Sagrada Família facts

Basílica i Temple Expiatori de la Sagrada Família
Basílica y Templo Expiatorio de la Sagrada Familia

View of the Passion Façade (Western side) in September  2009
(cranes digitally removed)

Basic information
Location Barcelona, Catalonia, Spain
Affiliation Roman Catholic
District Barcelona
Year consecrated 7 November 2010
Ecclesiastical or organizational status Minor basilica
Heritage designation 1969, 1984
Leadership Archbishop Lluís Martínez Sistach
Website www.sagradafamilia.cat
Architectural description
Architect(s) Antoni Gaudí
Architectural style Modernisme
General contractor Construction Board of La Sagrada Família Foundation
Direction of façade Northeast
Groundbreaking 1882
Completed 2026-2028 (estimate)
Specifications
Capacity 9,000
Length 90 metres (300 ft)
Width 60 metres (200 ft)
Width (nave) 45 metres (148 ft)
Spire(s) 18 (8 already built)
Spire height 170 metres (560 ft) (planned)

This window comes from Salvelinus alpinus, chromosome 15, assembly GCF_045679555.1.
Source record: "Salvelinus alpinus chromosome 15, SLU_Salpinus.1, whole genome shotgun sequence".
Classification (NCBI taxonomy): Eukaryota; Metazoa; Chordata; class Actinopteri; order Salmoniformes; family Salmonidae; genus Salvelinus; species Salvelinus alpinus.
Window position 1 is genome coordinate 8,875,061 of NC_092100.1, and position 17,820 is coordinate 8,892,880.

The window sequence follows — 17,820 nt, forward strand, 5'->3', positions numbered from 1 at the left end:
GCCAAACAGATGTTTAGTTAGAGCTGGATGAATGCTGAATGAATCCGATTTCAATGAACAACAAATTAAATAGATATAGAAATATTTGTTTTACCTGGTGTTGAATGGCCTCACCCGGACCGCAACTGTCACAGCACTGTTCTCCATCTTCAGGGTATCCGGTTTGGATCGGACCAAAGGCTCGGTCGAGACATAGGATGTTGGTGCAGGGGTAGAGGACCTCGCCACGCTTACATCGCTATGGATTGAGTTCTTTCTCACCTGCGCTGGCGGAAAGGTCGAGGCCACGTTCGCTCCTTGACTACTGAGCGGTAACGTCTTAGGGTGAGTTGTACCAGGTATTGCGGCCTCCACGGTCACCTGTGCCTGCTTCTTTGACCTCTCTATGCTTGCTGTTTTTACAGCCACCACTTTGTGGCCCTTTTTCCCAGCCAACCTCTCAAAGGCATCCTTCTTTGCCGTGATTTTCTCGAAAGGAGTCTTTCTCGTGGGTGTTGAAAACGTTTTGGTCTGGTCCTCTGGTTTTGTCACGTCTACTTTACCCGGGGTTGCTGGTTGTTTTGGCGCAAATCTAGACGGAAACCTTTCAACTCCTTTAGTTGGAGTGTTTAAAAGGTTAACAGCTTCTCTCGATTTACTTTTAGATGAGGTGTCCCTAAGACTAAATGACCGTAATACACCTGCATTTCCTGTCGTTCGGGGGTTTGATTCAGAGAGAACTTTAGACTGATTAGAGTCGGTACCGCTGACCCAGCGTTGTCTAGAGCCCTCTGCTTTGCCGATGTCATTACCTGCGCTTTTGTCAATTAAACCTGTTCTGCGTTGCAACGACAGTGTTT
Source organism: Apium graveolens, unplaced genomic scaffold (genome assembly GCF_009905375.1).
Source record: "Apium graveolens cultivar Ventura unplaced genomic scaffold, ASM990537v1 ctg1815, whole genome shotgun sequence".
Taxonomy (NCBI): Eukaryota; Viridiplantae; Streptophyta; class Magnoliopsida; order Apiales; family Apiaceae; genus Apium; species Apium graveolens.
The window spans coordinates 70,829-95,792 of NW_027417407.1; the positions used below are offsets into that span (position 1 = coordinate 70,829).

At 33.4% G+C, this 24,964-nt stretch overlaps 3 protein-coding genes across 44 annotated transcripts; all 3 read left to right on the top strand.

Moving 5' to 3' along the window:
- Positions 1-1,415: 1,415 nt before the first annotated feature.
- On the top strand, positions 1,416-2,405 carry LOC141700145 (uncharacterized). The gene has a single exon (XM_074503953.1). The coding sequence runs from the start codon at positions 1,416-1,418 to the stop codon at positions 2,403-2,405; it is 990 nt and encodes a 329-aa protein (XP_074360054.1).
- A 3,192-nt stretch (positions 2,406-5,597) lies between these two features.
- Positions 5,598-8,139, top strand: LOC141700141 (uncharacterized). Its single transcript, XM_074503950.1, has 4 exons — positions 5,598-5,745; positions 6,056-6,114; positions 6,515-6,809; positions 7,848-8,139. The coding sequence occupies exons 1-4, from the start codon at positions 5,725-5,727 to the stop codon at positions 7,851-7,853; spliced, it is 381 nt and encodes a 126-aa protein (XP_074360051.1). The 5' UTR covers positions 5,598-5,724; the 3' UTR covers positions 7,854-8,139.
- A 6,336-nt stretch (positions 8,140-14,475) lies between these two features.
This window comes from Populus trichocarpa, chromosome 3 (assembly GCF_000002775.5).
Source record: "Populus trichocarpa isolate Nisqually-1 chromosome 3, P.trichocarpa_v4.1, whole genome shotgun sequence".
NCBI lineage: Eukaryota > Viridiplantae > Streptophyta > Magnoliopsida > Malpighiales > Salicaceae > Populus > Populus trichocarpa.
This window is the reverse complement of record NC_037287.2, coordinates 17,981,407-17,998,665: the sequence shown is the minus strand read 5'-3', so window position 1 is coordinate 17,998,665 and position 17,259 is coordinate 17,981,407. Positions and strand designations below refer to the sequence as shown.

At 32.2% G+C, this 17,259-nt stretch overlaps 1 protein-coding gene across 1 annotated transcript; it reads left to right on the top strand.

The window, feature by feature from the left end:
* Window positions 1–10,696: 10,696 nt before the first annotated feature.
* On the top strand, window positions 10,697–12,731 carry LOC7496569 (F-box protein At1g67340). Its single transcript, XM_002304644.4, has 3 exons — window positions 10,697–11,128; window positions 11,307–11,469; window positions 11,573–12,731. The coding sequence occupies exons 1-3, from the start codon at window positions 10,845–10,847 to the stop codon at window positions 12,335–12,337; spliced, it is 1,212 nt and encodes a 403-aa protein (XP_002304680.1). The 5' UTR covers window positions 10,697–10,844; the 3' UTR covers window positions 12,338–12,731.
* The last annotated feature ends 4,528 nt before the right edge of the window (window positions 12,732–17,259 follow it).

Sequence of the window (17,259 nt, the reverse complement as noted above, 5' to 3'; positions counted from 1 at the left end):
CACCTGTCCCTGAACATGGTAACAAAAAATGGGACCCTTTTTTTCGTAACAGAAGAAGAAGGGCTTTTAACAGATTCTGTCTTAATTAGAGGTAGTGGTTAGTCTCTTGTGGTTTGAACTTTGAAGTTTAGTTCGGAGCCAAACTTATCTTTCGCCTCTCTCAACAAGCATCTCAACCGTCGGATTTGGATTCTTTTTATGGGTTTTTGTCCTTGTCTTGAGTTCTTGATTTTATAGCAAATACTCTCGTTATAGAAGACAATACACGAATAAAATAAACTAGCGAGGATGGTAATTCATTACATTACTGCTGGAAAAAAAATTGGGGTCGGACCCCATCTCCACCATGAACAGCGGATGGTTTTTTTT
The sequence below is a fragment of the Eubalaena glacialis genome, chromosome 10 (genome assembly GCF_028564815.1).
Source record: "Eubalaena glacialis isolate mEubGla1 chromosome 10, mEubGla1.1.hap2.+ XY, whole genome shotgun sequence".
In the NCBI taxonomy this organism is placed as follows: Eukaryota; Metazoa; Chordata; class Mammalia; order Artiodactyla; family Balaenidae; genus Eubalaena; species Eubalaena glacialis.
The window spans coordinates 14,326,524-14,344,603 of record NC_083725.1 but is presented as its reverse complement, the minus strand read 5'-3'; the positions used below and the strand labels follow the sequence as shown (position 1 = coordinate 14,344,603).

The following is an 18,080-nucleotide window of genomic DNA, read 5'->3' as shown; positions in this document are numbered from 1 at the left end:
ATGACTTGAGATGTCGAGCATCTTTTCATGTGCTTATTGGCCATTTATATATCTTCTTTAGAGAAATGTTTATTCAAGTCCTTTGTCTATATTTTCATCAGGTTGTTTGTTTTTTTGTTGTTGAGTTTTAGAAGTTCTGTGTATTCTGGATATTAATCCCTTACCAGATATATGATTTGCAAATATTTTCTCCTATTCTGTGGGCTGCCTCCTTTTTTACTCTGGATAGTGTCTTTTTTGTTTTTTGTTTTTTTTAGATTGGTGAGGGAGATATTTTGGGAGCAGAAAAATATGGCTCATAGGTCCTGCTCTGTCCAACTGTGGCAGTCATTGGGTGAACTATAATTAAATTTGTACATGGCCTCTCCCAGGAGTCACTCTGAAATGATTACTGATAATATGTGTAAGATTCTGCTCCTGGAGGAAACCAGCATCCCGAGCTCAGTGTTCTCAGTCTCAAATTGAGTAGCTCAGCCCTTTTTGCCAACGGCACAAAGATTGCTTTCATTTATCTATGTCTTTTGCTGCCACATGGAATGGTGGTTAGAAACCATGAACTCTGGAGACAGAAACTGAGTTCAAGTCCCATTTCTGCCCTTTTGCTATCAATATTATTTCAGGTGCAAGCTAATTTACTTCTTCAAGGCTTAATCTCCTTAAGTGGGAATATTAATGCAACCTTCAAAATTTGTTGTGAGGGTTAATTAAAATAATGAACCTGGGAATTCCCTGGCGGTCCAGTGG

UNESCO World Heritage Site
Official name: Works of Antoni Gaudí
Criteria: i, ii, iv
Designated: 1984
Reference #: 320bis
Type: Cultural
State Party: Spain
Region: Europe and North America
Spanish Property of Cultural Interest
Official name: Templo Expiatorio de la Sagrada Familia
Designated: 24-07-1969
Reference #: (R.I.)-51-0003813-00000
Type: Monument

The Sagrada Família (full name Basílica i Temple Expiatori de la Sagrada Família) is a large Roman Catholic church in Barcelona, Catalonia, Spain. It was designed by Catalan architect Antoni Gaudí (1852–1926).

Although not finished, the church is a UNESCO World Heritage Site. In November 2010 it was consecrated (dedicated to a special purpose) and made a minor basilica by Pope Benedict XVI.

Building of the Sagrada Família began in 1882. Gaudí started working on it in 1883. He took over the project, and changed it with his ideas on architecture and engineering.

Gaudí worked on it until he died. At the time of his death in 1926, less than a quarter of the building was finished. The Sagrada Família's building was slow. It needed private donations (people giving money to it). It was stopped by the Spanish Civil War—only to start again in the 1950s. Building was more than halfway done after 2010. Some of the project's biggest problems still remain. There is an expected finish date of 2026–100 years after Gaudí's death.

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